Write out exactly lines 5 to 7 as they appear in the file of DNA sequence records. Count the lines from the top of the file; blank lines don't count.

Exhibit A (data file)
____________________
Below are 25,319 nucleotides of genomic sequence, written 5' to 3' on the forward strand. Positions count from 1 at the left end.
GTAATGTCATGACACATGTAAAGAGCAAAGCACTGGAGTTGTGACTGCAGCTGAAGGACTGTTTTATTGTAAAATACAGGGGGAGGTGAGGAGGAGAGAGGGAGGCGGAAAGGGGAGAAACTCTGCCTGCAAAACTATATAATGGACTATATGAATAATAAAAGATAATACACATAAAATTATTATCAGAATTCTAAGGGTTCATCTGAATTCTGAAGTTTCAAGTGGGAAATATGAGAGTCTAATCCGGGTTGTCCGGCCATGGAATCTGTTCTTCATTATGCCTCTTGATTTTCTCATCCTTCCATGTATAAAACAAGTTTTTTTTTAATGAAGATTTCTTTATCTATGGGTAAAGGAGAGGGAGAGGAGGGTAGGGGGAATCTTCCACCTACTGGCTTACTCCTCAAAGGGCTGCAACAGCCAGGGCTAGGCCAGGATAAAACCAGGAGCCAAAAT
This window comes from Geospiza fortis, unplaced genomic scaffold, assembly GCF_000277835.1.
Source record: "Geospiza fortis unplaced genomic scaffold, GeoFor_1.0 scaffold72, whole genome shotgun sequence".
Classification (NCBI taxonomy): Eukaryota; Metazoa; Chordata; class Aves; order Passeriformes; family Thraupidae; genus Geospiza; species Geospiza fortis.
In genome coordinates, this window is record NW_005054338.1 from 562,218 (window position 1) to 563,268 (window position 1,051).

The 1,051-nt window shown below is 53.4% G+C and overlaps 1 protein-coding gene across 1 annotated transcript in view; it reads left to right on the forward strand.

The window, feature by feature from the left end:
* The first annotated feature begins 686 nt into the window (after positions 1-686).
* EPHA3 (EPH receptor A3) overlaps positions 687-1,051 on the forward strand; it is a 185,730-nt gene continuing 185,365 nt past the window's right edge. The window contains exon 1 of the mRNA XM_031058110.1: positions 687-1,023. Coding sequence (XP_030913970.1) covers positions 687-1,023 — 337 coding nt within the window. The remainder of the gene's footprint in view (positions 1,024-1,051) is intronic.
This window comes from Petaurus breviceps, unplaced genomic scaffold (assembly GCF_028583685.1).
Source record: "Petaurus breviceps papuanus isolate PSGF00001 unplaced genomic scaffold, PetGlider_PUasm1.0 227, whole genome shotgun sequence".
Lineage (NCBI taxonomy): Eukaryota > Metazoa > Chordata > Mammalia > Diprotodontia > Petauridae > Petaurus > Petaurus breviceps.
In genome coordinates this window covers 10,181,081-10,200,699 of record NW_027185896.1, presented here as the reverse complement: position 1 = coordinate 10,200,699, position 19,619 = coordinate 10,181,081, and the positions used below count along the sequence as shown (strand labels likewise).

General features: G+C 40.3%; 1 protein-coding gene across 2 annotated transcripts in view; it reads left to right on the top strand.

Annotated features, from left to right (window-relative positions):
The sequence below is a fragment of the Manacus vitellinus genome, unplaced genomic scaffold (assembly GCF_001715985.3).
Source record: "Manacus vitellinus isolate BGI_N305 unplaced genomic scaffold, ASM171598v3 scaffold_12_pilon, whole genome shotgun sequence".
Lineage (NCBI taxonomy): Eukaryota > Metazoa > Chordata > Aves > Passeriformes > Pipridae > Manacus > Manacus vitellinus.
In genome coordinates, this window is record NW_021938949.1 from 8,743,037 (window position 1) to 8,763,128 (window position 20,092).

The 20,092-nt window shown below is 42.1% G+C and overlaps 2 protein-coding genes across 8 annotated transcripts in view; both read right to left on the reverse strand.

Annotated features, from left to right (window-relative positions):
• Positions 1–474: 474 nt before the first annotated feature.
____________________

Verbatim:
Classification (NCBI taxonomy): Eukaryota; Metazoa; Chordata; class Aves; order Passeriformes; family Thraupidae; genus Geospiza; species Geospiza fortis.
In genome coordinates, this window is record NW_005054338.1 from 562,218 (window position 1) to 563,268 (window position 1,051).

The 1,051-nt window shown below is 53.4% G+C and overlaps 1 protein-coding gene across 1 annotated transcript in view; it reads left to right on the forward strand.